Aristotle Intellectual Happiness

Essay by mpaoneUniversity, Bachelor'sA+, July 2005

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According to Aristotle, everything that we pursue or aim at is good. Some of the goods we pursue are activities (e.g. dancing) and some are products of activities (e.g. a good grade on an Aristotle paper). There is only one good that Aristotle thinks is pursued entirely for itself, and not for the sake of anything else. That good, according to Aristotle, is eudaimonia, which usually translates to "happiness." Aristotle rejects pleasure, honor, and wealth as common conceptions of happiness. Happiness cannot be identified with any of these things, but they may be part of an overall happy life. According to Aristotle the three parts of the soul are, the Vegetative--nutritional virtue, which is completely irrational. This irrational part of the soul is responsible for nutrition and growth. The second part of the soul is the Appetitive--moral virtue, which is either rational or irrational. Aristotle believes we share this part of the soul with animals since animals also have desires.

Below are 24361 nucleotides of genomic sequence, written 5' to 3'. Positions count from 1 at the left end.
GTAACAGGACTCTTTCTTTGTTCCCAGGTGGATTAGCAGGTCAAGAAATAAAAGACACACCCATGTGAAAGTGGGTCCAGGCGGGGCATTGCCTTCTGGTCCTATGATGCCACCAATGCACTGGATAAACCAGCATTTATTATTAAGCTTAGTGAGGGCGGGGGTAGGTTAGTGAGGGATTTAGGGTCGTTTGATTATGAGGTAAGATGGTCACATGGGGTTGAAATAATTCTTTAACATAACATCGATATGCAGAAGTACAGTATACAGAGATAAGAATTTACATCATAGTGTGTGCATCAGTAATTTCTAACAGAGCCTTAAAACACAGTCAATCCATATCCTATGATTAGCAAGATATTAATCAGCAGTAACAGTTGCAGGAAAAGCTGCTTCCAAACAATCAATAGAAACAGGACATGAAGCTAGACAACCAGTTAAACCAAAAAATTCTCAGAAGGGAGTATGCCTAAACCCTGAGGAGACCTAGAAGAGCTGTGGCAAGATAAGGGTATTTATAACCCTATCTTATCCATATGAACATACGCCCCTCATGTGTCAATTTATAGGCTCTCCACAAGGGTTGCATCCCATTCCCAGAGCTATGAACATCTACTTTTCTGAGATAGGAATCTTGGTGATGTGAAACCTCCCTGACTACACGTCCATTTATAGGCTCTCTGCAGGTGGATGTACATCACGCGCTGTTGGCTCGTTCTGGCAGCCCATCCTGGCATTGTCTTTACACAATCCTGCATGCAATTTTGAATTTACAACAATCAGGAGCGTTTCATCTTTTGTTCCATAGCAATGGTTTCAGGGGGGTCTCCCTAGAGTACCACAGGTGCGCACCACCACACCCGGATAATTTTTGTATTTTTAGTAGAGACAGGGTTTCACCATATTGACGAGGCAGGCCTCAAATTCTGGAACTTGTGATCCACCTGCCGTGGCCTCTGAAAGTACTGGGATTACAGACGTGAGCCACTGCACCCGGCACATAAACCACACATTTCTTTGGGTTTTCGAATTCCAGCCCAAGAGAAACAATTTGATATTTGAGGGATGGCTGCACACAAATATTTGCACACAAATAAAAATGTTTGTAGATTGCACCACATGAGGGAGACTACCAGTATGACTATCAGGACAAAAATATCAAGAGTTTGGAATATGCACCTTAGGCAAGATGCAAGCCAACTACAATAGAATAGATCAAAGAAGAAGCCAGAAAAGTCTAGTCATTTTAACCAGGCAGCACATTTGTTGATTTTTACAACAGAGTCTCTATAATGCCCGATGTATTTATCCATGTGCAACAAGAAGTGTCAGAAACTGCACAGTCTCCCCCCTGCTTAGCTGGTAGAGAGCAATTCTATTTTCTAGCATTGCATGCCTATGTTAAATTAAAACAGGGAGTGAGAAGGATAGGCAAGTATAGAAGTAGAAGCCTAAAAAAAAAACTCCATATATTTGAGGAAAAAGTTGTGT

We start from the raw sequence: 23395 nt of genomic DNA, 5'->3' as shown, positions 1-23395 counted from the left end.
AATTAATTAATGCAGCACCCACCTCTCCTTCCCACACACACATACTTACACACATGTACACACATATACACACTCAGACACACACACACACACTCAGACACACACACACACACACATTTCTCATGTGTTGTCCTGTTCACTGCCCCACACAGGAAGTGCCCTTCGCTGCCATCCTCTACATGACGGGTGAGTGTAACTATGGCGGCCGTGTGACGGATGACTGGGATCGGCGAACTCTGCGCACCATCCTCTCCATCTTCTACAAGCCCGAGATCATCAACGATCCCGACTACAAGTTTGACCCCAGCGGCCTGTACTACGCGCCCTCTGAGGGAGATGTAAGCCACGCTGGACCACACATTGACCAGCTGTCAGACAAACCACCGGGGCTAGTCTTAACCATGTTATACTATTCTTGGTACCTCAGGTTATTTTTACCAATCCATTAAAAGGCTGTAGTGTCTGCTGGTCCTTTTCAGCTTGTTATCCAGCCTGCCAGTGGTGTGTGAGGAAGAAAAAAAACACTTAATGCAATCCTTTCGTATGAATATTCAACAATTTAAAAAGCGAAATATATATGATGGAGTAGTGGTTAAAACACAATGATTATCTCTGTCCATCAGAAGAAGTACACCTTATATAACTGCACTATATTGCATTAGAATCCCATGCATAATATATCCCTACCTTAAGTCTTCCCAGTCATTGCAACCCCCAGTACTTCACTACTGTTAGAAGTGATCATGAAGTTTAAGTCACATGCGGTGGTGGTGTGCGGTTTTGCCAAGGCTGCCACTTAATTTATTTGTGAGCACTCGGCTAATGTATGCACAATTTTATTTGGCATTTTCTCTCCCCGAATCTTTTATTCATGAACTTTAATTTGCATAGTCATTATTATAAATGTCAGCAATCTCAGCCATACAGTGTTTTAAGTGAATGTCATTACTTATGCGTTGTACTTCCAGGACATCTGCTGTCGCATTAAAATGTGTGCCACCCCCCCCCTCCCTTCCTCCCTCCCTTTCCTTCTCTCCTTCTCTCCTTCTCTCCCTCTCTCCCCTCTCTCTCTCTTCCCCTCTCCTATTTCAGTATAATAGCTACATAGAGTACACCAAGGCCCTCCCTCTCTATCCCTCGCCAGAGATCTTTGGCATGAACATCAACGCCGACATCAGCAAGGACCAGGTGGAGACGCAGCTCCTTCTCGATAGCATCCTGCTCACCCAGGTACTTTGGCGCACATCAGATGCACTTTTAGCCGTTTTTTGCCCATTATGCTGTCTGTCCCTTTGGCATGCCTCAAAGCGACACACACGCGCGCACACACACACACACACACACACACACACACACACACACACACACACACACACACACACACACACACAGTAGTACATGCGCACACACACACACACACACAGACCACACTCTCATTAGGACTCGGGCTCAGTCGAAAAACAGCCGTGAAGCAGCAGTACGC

The final part of the soul is the Calculative, which Aristotle believes, is responsible for the human ability to contemplate, reason logically, and formulate scientific principles. Aristotle believed that the mastery of these abilities is called intellectual virtue. When reason is in control we have reached intellectual happiness.